Finding and participating in treatment for a child with autism spectrum disorder can be challenging under the best circumstances. At the outset of treatment or even in the course of it, barriers to progress may become evident. One of the most difficult barriers to overcome is a situation in which a child’s parents disagree with the choice or course of treatment. As a result, much of the interaction with the provider may be dominated by resolving conflict and managing the adults in the session, rather than focusing on the child’s needs and well-being. Thus, the child’s treatment needs may be overshadowed, and progress is slowed or halted altogether. Read full post »
If you are a parent of a young child with autism spectrum disorder (ASD), you may be juggling multiple services and interventions during the week (such as occupational therapy, speech therapy, social activities, applied behavioral analysis (ABA). You may be wondering how to gauge your child’s progress in these interventions. You may also be wondering how you will pare down these interventions once your child enters school. For instance, how much intervention is TOO much intervention? And how do I know which interventions are really making a difference and warrant continuing once my child enters school? Read full post »
My child just received a diagnosis of autism. How do I get support for him/ her at school?
The first step is to request a special education evaluation through public school. This request must be made in writing. The letter can be short and to the point, and should be delivered to the school principal or school psychologist. You can request this evaluation through the public schools even if your child is home-schooled or attends private school. Read full post »
Our 4-part series on communication development in children with Autism Spectrum Disorder (ASD) continues with a focus on verbal communicators
Expected Verbal Skills in Typical Development
According to the CDC (Center for Disease Control and Prevention), typically developing children begin to say and imitate their first words around 1 year of age. At 1½ years, they begin to say more words and start to say “no” to protest and begin to point to request. At 2 years of age, children start to combine words into phrases and increasingly attempt to imitate adults’ conversation. By 3 years, children can label most familiar objects, and can use pronouns like “I,” and “you.” They can answer basic social questions about themselves, such as their name, age and gender, and can participate in basic conversations. At 4 years of age, children start to tell stories, relate events to themselves and start to talk about their likes and interests. At 5 years of age and beyond, children can tell stories using complete sentences and can use a variety of verb tenses, like past, present and future. Read full post »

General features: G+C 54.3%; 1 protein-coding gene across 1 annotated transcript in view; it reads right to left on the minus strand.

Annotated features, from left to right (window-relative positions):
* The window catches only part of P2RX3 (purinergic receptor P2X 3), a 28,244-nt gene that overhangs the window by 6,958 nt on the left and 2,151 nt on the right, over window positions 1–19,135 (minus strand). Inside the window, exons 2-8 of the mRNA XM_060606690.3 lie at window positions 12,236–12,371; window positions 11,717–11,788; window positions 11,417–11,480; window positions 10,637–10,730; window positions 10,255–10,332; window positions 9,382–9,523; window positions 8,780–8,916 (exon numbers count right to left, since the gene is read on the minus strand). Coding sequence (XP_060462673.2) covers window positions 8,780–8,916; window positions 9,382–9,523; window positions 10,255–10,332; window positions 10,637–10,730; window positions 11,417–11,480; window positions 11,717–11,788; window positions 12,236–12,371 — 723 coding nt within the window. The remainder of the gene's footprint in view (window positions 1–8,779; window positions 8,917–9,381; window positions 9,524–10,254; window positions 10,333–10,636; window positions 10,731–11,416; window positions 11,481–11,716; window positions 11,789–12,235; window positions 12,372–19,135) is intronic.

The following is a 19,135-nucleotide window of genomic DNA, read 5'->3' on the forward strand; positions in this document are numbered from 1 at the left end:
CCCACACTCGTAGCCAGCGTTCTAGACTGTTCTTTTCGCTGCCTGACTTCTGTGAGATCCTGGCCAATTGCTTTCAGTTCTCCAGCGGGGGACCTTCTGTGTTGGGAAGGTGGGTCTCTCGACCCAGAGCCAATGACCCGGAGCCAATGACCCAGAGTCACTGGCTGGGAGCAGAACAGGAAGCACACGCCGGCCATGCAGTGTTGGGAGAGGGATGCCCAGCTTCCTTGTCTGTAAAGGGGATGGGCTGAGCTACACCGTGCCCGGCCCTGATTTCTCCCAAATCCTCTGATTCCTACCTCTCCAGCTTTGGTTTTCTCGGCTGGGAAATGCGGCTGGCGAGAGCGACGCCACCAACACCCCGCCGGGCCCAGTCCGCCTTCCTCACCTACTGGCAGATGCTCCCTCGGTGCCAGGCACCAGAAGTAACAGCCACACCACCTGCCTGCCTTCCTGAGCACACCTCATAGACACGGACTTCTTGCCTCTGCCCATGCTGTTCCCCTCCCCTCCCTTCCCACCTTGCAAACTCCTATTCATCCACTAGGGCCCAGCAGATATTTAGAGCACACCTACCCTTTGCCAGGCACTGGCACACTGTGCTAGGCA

Since May is National Mental Health Awareness Month, we thought we’d address an issue that we get many questions about here at Seattle Children’s Autism Center: accessing mental health services for our kids on the spectrum. The questions we hear most often are:
What mental health services exist for children and adolescents with autism?
Where are mental health services offered?
How do I access these services?
In a previous blog, we reviewed treatments used with individuals with autism. Mental health interventions include cognitive-behavioral therapy and behavior therapy. These are typically provided in individual therapy where specific goals are identified for addressing problems such as anxiety, depression, disruptive behavior, aggression, and self-injury. Read full post »